What is an OPA Design Pattern?
Before we talk about design patterns for Open Policy Agent (OPA) (what they are, why they’re beneficial, what their key ideas are, and how you might try to see them in action with sample data/apps in Styra Declarative Authorization Service (DAS) Free), it’s helpful to start with some background. When we designed the OPA at Styra, we aimed to make it flexible enough to solve every authorization and policy problem in the cloud-native space (and beyond). Obviously it’s an ambitious goal that we will continue to work on for the lifetime of the project, but given that goal, it should come as no surprise that we designed OPA to be supremely flexible in numerous dimensions:
Architecture: OPA can be deployed in a CLI, as a library (Go or WASM), as a sidecar, as a daemon, or as a building block in a centralized service. OPA helps you meet the performance, availability, security and consistency requirements you have.
Policy expressiveness: OPA is more expressive than RBAC (Role-Based Access Control), ABAC (Attribute-based Access Control), ACLs (Access-Control Lists), and cloud IAM (Identity and Access Management) policy languages. It helps you to write the policies you care about, whether they are simple or sophisticated.
Policy composition: Rarely is a single team responsible for all policy, so OPA enables you to decompose your policy into different fragments, share common policy logic, and delegate decision making to the proper policy fragment. OPA helps you reflect the realities of policy ownership in your organization within the structure of the policy itself.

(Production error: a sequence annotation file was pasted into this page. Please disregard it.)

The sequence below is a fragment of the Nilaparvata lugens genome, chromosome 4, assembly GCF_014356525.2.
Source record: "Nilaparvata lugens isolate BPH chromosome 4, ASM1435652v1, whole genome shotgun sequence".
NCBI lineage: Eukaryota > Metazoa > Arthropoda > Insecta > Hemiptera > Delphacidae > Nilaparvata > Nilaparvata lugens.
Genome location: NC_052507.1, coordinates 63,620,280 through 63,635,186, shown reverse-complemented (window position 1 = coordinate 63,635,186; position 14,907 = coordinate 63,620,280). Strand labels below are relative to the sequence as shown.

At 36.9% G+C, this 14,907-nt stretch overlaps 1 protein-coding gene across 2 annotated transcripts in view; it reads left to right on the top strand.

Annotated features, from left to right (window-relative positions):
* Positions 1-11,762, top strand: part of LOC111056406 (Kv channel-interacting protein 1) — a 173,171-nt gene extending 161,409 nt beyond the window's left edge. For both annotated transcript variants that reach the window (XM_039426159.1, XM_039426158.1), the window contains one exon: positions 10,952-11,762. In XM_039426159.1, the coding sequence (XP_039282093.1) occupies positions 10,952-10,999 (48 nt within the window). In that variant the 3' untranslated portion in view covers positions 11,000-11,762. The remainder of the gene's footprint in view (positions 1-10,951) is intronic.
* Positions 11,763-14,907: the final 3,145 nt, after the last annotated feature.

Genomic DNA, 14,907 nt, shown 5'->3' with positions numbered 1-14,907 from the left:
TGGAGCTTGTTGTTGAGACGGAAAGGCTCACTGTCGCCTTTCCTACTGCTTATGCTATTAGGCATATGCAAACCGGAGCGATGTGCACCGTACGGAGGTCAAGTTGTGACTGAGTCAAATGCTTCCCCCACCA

Integration with enforcement points: OPA makes it easy to decouple policy decision making from the software systems that enforce those decisions—whatever those software systems are. OPA is domain-agnostic, meaning it has NO builtin knowledge of any domain (e.g. APIs, cloud resources, data) and because of that can be applied to any domain.
Data sources: OPA supports policies that rely on external data and as such must make it easy to inject that data into OPA so it can properly evaluate those policies. Besides supporting five different ways of injecting that data into OPA, OPA was also designed to ingest any data so long as it is JSON. No need to formulate your data to match some predefined schema; just extract the data from some system of record, convert it to JSON and inject it into OPA.
The consequences of flexibility.
That flexibility is part of why OPA has been so successful—it can be adapted to meet the authorization needs of many different applications, platforms and organizations. At the same time, that flexibility can be intimidating because there are so many different options you have for solving your authorization and policy problems.
What is an OPA design pattern?
It is therefore helpful to have a collection of starting points—patterns we have seen emerge over the years that solve concrete problems. Just as a design pattern in software engineering gives you an algorithmic solution to a common programming problem, a design pattern for OPA gives you an architectural solution to solve a common policy problem.
Why is an OPA design pattern beneficial?